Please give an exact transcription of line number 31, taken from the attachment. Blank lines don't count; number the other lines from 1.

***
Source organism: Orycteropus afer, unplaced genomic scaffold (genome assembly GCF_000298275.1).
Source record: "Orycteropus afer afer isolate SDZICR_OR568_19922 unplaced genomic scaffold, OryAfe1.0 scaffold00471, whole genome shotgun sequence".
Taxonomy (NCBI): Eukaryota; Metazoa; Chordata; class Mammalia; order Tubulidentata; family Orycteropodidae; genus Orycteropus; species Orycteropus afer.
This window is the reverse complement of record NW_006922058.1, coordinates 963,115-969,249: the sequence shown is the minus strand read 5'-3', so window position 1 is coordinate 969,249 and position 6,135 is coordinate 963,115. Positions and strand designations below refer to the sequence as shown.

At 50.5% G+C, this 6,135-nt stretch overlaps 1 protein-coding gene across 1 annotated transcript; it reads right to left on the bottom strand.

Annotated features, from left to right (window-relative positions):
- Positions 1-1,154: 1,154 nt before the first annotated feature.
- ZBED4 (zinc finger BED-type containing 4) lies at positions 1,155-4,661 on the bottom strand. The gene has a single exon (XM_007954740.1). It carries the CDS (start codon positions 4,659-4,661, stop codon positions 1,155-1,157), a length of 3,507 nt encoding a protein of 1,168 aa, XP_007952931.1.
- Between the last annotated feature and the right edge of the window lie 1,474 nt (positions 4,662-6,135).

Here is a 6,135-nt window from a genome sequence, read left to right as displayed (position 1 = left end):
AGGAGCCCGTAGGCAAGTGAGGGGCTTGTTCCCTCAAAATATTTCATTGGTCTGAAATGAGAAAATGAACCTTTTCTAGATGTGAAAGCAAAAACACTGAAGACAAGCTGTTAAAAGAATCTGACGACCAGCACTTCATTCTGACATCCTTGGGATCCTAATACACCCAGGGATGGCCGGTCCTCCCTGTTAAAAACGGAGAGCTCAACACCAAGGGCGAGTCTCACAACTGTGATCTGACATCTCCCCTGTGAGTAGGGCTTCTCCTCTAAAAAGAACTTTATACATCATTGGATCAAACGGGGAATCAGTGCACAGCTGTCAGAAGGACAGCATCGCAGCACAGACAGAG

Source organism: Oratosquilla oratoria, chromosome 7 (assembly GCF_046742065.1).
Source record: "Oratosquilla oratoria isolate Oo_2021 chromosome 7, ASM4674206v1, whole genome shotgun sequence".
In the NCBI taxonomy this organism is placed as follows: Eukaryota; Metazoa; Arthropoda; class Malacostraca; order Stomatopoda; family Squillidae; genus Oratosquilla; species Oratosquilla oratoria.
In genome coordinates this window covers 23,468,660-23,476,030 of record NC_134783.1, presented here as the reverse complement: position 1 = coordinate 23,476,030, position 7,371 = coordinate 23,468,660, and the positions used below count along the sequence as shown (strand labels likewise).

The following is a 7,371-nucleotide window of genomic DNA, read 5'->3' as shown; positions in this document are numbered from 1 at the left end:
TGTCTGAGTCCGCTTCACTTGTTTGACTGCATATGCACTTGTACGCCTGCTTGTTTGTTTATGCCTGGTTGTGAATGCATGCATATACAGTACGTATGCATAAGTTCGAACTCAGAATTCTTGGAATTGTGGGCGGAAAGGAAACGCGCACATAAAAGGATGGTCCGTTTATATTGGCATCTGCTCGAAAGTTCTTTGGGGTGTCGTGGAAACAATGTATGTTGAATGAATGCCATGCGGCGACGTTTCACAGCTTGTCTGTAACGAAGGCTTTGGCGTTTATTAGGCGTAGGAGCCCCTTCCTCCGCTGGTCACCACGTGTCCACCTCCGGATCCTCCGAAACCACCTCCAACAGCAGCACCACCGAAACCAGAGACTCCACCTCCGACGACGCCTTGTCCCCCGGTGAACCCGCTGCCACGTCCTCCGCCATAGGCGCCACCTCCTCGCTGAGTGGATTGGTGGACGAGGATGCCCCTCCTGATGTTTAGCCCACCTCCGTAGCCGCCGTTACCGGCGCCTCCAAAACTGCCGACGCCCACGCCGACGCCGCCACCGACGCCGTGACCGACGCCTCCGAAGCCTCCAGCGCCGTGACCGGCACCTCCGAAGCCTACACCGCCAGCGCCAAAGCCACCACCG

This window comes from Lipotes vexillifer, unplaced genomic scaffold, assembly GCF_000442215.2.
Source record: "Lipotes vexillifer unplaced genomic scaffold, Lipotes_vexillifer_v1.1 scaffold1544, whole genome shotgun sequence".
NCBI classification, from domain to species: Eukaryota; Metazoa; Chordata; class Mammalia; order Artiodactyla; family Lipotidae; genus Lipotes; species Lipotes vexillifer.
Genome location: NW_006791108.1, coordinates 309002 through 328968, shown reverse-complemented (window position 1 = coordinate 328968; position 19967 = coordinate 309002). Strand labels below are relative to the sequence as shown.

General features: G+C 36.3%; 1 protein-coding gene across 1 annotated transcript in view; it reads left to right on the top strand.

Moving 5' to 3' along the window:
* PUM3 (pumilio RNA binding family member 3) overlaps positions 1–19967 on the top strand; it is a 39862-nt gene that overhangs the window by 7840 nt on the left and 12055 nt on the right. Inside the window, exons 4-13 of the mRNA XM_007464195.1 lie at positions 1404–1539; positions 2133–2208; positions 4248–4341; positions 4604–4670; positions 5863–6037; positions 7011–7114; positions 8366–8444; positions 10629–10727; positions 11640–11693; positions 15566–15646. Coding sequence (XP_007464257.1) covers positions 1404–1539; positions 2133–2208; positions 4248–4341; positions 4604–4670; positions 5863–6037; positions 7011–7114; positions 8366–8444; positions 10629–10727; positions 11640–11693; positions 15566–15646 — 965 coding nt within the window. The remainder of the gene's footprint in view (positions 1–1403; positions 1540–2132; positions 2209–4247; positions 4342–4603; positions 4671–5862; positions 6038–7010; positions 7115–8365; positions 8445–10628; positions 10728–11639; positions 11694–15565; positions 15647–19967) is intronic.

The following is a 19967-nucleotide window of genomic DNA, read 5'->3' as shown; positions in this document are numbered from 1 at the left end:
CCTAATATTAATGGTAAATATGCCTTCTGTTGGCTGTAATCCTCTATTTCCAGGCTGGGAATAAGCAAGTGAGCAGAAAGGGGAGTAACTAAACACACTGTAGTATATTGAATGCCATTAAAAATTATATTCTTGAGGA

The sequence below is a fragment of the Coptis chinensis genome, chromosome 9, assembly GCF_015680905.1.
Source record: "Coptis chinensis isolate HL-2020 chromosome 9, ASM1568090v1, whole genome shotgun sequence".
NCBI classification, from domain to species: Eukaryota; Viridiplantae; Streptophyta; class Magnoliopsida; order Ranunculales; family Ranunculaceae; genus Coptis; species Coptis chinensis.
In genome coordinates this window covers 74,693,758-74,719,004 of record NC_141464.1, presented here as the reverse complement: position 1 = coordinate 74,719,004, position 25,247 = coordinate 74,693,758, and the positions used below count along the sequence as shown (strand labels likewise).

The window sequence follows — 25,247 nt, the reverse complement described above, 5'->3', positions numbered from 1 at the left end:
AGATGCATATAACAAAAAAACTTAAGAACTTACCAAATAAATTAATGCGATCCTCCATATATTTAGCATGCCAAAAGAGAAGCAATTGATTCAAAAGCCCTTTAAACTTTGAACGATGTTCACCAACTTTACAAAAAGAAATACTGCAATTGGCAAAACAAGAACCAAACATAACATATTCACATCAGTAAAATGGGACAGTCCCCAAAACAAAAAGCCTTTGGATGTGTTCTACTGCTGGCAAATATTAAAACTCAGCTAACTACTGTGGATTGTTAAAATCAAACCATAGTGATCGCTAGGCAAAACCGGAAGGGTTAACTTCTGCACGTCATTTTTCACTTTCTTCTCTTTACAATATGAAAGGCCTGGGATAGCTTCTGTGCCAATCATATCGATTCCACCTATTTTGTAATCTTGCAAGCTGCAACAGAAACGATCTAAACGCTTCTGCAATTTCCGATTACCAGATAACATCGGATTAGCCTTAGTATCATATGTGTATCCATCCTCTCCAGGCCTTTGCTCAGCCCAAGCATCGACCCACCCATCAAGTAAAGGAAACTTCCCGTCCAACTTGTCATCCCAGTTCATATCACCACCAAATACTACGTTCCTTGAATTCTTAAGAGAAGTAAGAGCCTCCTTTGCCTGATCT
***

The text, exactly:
The window sequence follows — 25,247 nt, the reverse complement described above, 5'->3', positions numbered from 1 at the left end: